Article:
Archive for Thursday, November 9, 2006

Veteran’s Day activities planned at schools

November 9, 2006

In honor of all military personnel, two area elementary schools will be celebrating Veteran's Day in different manners Friday.

Marion Springs Elementary School and Baldwin Elementary School Intermediate Center will be honoring area military veterans during lunch, just as both schools did last fall.

"Last year was the first year we did it to that extent," BESIC Principal Tom Mundinger said. "It was a very overwhelming, almost emotional event for us. We are anticipating even more this year."

At 11 a.m., MSES will be hosting a Veteran's Day program. Similar to last year, it will include the reader's theater presentation of "America's White Table" by the fifth graders. Then the veterans will be introduced before joining the students and teachers for lunch.

"It is pretty similar to last year, but with a different group of kids," MSES librarian Rita Tutschulte said. "Last year was very successful, so this is a requested repeat performance. We hope it becomes a tradition."

BESIC is also inviting veterans to eat lunch Friday. The school will be eating lunch from 11:30 a.m. to 12:30 p.m.

All current military personnel and veterans are invited to the school for lunch hosted by BESIC.

"We invite all of the veterans to come and we will treat them to lunch," Mundinger said. "The kids dress patriotically. We will introduce each veteran and tell their branch of service, where they served and any interesting facts they want to share. When they are introduced, the kids will stop eating, stand up and applaud."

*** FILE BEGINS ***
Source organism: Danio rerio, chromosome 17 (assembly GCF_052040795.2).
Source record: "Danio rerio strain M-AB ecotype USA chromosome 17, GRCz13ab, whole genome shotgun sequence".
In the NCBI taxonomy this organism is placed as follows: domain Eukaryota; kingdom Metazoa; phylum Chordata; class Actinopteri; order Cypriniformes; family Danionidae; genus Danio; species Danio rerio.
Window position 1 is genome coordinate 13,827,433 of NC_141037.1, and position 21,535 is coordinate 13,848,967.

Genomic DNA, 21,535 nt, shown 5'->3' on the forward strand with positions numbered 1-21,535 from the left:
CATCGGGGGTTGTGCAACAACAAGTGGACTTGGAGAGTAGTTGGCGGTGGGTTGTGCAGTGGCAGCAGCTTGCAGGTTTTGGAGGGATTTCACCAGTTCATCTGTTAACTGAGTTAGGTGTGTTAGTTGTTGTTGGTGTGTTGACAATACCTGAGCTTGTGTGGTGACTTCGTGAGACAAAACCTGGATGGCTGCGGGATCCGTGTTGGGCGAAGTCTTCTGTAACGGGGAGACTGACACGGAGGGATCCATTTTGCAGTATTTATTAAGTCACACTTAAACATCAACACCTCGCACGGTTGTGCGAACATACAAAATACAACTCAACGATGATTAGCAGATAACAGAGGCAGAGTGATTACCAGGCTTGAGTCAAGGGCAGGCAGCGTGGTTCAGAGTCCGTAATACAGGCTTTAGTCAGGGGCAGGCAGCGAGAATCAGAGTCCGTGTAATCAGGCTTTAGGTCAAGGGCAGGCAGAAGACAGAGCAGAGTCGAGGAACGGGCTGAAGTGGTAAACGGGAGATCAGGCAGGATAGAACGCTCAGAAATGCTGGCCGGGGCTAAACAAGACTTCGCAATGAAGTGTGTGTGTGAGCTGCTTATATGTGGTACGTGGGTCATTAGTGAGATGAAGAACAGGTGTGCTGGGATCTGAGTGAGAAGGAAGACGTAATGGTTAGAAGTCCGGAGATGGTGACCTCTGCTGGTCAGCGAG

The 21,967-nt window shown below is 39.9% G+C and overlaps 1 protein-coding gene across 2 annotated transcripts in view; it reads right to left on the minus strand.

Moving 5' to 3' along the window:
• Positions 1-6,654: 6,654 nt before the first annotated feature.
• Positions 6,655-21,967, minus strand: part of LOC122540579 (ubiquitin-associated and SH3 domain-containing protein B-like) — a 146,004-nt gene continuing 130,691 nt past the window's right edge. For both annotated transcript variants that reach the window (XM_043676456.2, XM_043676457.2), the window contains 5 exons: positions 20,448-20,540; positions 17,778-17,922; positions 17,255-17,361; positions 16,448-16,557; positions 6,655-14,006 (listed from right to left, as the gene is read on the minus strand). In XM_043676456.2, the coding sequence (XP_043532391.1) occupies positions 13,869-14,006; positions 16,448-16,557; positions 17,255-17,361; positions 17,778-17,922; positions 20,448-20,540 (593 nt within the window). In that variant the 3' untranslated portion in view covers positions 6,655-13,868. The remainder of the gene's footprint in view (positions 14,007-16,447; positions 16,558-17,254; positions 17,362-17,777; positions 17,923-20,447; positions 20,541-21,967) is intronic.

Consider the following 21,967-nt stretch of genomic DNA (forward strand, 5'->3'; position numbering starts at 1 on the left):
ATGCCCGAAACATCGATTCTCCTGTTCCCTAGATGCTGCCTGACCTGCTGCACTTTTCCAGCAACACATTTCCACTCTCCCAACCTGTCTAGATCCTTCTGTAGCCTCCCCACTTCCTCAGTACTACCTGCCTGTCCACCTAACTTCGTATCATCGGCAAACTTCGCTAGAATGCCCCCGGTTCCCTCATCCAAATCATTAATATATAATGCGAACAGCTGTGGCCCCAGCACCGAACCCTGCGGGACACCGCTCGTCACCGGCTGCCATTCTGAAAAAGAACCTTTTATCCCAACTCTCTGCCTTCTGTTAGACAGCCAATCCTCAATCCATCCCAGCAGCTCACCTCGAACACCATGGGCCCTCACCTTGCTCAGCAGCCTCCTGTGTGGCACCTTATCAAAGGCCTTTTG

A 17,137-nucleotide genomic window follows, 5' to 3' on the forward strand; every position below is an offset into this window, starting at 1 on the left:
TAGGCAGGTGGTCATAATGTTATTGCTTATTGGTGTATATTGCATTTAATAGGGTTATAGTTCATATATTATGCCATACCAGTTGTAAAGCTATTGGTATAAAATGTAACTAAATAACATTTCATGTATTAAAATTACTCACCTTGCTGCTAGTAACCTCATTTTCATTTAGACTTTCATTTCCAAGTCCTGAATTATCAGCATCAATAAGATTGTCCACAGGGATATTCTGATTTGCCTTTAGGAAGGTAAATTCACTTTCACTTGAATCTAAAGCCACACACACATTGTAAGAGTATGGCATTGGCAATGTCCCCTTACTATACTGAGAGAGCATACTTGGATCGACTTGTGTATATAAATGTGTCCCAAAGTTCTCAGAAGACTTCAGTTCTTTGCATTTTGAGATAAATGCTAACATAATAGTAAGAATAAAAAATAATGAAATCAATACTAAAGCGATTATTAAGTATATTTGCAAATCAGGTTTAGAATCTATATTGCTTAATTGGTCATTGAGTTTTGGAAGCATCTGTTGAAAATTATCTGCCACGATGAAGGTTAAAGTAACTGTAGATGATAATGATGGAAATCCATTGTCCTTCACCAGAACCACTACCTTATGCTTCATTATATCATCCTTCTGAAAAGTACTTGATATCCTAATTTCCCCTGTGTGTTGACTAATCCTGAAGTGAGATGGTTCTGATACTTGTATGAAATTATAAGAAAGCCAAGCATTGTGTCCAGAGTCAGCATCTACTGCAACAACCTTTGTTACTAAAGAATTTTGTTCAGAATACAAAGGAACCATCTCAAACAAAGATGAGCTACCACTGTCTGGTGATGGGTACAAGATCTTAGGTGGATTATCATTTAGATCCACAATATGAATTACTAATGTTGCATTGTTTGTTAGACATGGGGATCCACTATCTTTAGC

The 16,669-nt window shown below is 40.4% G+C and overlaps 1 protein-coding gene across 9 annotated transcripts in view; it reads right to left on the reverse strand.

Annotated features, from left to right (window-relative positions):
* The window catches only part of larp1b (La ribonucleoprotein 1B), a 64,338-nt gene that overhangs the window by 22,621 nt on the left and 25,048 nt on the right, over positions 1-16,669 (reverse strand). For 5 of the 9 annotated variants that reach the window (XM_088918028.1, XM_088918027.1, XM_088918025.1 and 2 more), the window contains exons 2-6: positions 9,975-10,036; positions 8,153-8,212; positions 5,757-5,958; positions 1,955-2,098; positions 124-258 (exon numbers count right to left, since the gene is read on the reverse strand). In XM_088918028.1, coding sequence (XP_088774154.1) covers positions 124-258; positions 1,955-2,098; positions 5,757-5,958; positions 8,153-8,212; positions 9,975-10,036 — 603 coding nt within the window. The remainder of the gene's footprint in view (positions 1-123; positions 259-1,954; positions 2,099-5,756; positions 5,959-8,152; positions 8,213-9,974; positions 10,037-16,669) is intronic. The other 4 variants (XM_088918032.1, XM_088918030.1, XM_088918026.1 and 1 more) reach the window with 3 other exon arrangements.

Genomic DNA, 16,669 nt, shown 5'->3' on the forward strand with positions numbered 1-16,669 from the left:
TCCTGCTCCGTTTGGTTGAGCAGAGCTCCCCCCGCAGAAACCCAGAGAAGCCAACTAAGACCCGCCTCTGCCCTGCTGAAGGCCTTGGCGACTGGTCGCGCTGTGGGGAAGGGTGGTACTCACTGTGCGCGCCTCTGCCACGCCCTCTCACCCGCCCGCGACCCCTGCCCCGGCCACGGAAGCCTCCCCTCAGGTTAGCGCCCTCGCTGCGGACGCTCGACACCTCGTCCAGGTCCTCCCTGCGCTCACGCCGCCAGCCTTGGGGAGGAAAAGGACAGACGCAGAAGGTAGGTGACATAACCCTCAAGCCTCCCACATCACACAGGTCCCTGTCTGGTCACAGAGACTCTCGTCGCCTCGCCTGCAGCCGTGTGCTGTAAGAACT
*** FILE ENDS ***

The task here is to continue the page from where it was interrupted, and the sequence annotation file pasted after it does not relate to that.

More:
The BESIC fifth grade students will be singing a couple of patriotic songs at noon.

"Our fifth graders are going to sing a song to them right at 12 o'clock," Mundinger said. "I'm guessing there will not be a few dry eyes in the place. It's a great song and I think they will like to hear the kids sing it."

Mundinger said the students enjoyed meeting the veterans last year, because it's much different than just reading about them in books.

"It's one thing for the kids to hear about veterans or to read about them, but then all of a sudden a guy walks in that was a prisoner of war or was at D-Day," Mundinger said. "That's the real thing."

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